Confirmation bias in design thinking

Post-it Notes

Every few years another fad comes around.

Workshop
Workshop

Look back long enough and you’ll see lean, systems thinking, TQM, CRM, structured systems and many, many more methodologies and/or approaches.

The problem is in the delivery of the projects when the terms become more widespread.

Background

What we’re seeing is the climb of two methodologies: Service Design and Design Thinking. You can probably add in Human-Centered Design and Inclusive Design into that mix. Many organisations are adopting these methodologies to solve their existing problems, switching from a lack of methodology or from more formal, structure methods to ones centred around design.

I’m increasingly seeing Design Thinking heralded as the way forwards, but there are some issues with that approach.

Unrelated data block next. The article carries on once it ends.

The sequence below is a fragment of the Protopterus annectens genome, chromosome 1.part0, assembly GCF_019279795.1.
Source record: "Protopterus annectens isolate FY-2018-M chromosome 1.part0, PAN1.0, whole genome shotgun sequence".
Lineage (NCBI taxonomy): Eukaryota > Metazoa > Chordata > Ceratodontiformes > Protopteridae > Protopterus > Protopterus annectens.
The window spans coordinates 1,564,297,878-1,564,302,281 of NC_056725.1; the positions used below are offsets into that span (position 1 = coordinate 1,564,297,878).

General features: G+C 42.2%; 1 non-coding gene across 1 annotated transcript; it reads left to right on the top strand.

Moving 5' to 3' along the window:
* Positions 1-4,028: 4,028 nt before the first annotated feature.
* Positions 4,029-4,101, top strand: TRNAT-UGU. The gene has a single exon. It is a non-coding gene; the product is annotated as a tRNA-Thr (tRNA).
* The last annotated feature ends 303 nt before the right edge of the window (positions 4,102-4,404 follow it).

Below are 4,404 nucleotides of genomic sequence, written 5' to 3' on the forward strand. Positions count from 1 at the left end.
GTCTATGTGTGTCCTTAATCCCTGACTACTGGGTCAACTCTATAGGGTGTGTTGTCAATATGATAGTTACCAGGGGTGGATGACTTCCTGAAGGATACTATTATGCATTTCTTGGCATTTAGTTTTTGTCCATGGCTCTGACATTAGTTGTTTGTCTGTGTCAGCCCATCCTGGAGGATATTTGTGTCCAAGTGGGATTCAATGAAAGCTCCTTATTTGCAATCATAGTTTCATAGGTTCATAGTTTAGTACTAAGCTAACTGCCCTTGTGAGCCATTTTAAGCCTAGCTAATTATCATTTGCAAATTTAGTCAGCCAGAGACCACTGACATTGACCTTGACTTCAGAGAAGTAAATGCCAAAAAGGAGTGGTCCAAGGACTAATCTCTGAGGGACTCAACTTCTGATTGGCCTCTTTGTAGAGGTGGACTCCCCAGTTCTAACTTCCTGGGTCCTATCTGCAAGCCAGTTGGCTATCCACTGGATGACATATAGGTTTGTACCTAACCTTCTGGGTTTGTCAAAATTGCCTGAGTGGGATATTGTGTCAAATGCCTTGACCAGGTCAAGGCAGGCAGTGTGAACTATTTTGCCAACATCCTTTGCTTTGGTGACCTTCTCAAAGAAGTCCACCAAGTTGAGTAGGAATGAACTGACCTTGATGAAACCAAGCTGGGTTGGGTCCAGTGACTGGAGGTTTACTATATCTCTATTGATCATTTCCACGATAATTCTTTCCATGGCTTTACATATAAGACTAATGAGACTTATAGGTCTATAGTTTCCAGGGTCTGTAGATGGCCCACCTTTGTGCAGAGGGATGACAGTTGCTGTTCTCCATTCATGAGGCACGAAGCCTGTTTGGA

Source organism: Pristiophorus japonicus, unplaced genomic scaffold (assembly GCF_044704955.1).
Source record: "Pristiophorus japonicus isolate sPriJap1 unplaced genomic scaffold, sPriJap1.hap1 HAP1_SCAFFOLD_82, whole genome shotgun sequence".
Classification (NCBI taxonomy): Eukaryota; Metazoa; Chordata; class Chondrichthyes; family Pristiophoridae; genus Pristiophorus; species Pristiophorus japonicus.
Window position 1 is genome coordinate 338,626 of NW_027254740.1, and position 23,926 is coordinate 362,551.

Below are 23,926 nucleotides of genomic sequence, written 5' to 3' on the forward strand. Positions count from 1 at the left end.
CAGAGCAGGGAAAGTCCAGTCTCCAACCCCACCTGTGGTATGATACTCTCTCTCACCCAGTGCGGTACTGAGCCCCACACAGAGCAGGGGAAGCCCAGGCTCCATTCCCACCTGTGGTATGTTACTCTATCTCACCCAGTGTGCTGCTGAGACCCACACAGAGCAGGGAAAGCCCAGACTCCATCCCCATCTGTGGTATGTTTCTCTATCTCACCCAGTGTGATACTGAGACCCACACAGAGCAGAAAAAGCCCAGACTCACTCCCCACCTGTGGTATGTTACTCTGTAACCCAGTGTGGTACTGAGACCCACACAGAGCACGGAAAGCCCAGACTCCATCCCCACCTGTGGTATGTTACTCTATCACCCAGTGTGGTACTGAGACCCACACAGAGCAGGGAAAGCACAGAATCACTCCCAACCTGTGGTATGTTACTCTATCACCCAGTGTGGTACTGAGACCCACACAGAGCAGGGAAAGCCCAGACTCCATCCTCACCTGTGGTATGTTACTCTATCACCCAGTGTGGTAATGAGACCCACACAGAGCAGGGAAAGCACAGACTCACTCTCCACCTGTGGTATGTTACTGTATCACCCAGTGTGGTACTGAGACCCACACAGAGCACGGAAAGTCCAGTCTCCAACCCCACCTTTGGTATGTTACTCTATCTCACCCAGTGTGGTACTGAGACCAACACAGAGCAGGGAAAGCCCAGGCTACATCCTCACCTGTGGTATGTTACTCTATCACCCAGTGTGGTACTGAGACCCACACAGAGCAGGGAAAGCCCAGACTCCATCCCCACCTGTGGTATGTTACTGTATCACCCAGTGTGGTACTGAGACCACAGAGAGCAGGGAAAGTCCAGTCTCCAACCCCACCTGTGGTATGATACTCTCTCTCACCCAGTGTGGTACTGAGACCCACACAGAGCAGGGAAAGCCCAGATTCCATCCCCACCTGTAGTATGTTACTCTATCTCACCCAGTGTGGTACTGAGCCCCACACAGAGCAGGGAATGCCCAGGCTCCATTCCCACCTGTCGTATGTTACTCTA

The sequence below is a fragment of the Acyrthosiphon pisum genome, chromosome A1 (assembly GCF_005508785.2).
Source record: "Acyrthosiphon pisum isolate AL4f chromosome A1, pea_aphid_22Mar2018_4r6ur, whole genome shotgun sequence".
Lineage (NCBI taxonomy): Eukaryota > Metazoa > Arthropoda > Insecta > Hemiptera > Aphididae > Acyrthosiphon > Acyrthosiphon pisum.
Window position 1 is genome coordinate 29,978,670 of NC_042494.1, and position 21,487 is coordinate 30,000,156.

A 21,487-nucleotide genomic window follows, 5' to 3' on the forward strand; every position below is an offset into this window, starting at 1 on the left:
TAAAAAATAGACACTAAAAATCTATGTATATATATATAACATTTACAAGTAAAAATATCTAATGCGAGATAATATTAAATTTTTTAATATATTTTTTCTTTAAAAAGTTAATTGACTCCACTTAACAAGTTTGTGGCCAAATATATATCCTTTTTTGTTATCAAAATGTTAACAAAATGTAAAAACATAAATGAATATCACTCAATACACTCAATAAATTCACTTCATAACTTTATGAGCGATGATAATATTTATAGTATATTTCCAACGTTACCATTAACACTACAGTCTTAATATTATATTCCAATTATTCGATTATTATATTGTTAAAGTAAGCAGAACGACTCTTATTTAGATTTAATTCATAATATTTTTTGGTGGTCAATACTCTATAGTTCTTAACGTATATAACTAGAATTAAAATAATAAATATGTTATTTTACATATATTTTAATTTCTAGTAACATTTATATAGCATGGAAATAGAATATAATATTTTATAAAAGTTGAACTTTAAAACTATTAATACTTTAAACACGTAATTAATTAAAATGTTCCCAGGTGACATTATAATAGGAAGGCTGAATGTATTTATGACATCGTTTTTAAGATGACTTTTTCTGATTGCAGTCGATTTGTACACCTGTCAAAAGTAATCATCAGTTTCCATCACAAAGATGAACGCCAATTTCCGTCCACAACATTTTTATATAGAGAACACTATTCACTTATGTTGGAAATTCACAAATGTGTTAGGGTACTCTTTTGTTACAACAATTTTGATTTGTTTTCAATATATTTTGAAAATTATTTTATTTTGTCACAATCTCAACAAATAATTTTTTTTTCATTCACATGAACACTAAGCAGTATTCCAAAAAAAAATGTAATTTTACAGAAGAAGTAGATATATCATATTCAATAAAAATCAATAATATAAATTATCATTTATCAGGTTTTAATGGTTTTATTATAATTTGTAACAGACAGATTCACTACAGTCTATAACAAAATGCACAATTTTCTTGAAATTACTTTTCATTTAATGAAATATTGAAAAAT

To be clear, I’m a supporter of Design Thinking and many related methodologies. I’m not necessarily a supporter of how those methodologies are implemented in many organisations. I don’t believe design thinking is a fad or at least a significant number of its concepts will remain even if a newer or revised method takes pole position.

Question

What we’re not seeing though are the reports of the design thinking projects that have failed. I find it hard to believe that design thinking and similar, related methodologies are the magic bullets that we’ve all been waiting for.

So do failed projects exist?

For every other methodology, there are numerous reports about how it has failed the client. The application of Six Sigma to Nortel comes to mind as a famous example. But there are plenty of other reports detailing failed projects.

So where are those reports for Design Thinking? It could be that it’s too early to tell since we’re on the early adopters curve.

Analysis

Methodology Maturity

Gartner produce the hype curve for technology adoption. It describes how people react to new technology, by relating their emotions to the stage of the technology and their use of it. We can apply a similar description to most methodologies.